This should be resolved automatically but if you prefer, you can always lock all the Karafka ecosystem gems in your gemfile:

gem 'karafka', '~> 1.2'
gem 'karafka-sidekiq-backend', '~> 1.2'
gem 'capistrano-karafka', '~> 1.2'

Ruby on Rails HashWithIndifferentAccess params compatibility mode

If you still want to use HashWithIndifferentAccess, feel free to:

require 'active_support/hash_with_indifferent_access'
 
class App < Karafka::App
  setup do |config|
    # Other settings...
    # config.params_base_class = Hash
    config.params_base_class = HashWithIndifferentAccess
  end
end

Default monitor and logger update

Please refer to the Monitoring and logging Wiki section for details of the way both of those things work now. If you used the default monitoring and logging without any customization, all you need to do is add this to your karafka.rb file after the setup part:

Karafka.monitor.subscribe(Karafka::Instrumentation::Listener)

NewRelic client update

If you use our NewRelic example client, please take a look at the new one and upgrade accordingly.

Callbacks rename

class ExamplesConsumer < Karafka::BaseConsumer
  include Karafka::Consumers::Callbacks
 
  # Rename this
  after_fetched do
    # Some logic here
  end

  # To this
  after_fetch do
    # Some logic here
  end
end

Karafka params received_at renamed to receive_time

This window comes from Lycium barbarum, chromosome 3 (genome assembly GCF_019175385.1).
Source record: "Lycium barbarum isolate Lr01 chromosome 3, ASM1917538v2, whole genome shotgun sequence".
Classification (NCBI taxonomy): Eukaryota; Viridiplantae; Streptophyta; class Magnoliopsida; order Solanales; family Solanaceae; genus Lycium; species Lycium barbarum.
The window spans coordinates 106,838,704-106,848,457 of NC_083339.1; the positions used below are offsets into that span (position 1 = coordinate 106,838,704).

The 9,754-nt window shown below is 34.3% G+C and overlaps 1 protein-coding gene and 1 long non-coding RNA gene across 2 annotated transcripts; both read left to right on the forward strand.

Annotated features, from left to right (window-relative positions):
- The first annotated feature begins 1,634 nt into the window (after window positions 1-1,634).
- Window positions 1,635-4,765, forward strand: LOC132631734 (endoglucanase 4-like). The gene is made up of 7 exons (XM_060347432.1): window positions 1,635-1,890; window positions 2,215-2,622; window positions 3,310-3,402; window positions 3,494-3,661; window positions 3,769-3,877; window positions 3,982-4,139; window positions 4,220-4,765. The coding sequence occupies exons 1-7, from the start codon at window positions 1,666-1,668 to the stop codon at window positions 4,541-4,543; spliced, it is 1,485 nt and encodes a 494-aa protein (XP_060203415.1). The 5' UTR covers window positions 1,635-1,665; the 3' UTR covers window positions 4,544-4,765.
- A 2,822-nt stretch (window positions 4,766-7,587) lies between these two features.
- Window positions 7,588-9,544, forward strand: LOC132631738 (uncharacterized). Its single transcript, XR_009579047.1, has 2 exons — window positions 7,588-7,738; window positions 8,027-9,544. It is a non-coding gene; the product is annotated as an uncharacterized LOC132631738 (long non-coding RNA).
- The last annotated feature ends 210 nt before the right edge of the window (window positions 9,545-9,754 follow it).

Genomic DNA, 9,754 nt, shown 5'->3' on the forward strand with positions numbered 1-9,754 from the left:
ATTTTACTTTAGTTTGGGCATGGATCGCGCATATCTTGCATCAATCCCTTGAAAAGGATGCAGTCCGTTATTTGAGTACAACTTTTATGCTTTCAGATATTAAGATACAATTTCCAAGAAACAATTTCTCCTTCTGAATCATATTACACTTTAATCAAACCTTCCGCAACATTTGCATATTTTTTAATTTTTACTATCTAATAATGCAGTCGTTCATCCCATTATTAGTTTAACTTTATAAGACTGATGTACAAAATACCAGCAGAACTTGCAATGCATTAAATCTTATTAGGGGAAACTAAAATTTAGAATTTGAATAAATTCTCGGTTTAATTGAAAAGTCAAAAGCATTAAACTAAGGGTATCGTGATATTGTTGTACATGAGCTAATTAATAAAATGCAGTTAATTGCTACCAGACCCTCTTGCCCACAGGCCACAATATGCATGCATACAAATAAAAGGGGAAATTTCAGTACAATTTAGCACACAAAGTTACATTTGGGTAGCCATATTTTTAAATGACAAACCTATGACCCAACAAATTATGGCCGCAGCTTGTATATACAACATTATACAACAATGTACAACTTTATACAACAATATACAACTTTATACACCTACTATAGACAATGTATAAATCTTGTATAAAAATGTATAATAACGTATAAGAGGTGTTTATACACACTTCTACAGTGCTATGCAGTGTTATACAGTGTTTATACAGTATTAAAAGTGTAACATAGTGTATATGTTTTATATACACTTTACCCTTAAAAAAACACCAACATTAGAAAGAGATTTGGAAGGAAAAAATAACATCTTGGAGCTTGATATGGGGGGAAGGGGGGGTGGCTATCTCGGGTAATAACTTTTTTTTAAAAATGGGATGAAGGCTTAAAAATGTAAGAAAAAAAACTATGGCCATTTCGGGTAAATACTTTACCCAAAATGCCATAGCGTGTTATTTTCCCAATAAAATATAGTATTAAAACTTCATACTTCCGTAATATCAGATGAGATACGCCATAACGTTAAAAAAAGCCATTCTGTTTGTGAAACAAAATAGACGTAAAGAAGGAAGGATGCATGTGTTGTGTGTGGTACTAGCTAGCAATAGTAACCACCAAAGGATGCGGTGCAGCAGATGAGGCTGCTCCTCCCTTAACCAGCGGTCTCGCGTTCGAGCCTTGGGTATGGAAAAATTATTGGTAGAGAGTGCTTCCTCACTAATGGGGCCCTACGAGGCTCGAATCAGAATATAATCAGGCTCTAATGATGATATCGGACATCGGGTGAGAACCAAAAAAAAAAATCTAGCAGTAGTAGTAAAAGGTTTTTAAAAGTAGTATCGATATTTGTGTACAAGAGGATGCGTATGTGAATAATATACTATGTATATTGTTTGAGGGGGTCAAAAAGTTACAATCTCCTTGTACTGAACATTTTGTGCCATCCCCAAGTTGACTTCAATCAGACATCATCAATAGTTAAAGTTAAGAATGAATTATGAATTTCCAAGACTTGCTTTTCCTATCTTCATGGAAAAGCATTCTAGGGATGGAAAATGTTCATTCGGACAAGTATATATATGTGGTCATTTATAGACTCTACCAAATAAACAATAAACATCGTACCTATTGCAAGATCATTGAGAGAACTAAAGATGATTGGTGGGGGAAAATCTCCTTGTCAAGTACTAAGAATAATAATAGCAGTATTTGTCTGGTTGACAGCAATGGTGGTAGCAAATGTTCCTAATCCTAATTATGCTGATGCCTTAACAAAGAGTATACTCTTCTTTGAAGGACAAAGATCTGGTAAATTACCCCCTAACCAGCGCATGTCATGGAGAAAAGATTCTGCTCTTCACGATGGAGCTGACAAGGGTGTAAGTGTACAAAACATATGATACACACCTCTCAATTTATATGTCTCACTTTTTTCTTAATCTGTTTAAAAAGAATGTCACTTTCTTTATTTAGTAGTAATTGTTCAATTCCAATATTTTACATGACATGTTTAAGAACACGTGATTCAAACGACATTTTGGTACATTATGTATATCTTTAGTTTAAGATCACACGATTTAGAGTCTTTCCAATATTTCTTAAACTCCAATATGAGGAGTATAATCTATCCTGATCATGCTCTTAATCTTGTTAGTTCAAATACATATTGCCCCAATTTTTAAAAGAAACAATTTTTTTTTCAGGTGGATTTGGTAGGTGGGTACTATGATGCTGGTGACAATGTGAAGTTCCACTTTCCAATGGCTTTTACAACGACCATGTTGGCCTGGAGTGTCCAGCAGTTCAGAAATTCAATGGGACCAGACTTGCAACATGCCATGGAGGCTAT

Again, just a name change: if you use ‘received_at’ params timestamp, you’ll enjoy it under the ‘receive_time’ key.

Getting started with Karafka

If you want to get started with Kafka and Karafka as fast as possible, then the best idea is to just clone our example repository:

git clone https://github.com/karafka/karafka-example-app ./example_app

then, just bundle install all the dependencies:

cd ./example_app
bundle install

and follow the instructions from the example app Wiki.

Kafka on Rails: Using Kafka with Ruby on Rails – Part 2 – Getting started with Ruby and Kafka

  1. Kafka on Rails: Using Kafka with Ruby on Rails – Part 1 – Kafka basics and its advantages
  2. Kafka on Rails: Using Kafka with Ruby on Rails – Part 2 – Getting started with Ruby and Kafka

Kafka Docker local setup

Before we proceed with combining Kafka with Ruby, it would be good to have a workable local Kafka process. Kafka requires Zookeeper and to be honest, a local setup can be a bit tricky. The easiest way to do that is by running a docker container for that. Here’s an example script that should be enough for the basic local work. It will spin up a single node cluster of Kafka that you can use out of the box:

KAFKA_ADVERTISED_HOST_NAME=127.0.0.1

docker stop zookeeper
docker stop kafka
docker rm zookeeper
docker rm kafka

# You can disable those two once initially pulled
docker pull jplock/zookeeper
docker pull ches/kafka

docker run \
  -d \
  --name zookeeper \
  jplock/zookeeper:3.4.6

docker run \
  -d \
  --name kafka \
  -e KAFKA_ADVERTISED_HOST_NAME=$KAFKA_ADVERTISED_HOST_NAME \
  --link zookeeper:zookeeper \